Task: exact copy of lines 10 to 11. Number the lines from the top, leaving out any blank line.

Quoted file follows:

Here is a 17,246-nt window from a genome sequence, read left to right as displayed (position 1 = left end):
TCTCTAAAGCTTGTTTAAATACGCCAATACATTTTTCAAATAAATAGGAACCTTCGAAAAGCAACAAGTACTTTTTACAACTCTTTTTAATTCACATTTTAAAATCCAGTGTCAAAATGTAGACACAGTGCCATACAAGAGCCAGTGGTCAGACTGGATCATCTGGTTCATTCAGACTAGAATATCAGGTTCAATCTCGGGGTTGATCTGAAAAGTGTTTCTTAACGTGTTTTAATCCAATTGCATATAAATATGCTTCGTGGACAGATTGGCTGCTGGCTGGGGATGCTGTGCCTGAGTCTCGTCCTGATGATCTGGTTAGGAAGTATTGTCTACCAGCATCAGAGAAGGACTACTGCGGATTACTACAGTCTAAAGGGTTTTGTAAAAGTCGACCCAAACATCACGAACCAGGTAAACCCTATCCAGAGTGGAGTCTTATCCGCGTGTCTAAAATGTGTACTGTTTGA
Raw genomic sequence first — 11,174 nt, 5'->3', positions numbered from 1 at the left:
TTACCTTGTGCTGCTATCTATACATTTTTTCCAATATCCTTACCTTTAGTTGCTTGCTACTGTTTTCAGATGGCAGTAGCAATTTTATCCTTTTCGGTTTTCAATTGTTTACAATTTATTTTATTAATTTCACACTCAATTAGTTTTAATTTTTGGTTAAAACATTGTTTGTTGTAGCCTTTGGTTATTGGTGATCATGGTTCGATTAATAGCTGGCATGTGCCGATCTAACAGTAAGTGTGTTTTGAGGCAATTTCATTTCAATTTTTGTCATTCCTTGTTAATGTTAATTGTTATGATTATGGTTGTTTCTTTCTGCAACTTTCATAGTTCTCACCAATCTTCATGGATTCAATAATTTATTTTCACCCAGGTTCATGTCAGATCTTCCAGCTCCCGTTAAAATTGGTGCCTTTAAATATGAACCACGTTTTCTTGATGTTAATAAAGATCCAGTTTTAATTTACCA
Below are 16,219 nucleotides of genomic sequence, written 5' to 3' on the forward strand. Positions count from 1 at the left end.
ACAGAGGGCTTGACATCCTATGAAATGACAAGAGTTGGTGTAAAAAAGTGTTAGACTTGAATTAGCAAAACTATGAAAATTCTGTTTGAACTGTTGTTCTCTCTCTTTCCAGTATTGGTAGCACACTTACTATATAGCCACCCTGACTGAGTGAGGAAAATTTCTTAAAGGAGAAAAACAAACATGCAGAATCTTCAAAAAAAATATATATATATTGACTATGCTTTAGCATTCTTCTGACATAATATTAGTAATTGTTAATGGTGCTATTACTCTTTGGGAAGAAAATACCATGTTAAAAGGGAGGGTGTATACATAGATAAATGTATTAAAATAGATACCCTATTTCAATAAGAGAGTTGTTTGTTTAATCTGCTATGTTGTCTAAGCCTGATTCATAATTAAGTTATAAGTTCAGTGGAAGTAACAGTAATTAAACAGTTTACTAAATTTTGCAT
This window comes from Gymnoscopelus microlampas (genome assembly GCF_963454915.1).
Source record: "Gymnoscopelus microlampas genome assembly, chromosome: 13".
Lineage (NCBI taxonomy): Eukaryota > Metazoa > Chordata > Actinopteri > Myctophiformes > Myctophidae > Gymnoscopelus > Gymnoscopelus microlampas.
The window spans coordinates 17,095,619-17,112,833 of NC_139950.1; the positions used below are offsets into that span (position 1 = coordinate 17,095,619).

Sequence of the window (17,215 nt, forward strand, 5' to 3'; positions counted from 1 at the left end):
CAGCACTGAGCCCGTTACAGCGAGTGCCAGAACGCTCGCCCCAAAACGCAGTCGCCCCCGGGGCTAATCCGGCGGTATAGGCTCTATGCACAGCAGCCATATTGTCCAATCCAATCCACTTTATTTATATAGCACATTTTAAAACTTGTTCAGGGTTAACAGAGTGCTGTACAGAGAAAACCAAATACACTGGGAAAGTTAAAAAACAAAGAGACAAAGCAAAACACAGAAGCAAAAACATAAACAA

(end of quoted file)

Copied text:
The window spans coordinates 17,095,619-17,112,833 of NC_139950.1; the positions used below are offsets into that span (position 1 = coordinate 17,095,619).

Sequence of the window (17,215 nt, forward strand, 5' to 3'; positions counted from 1 at the left end):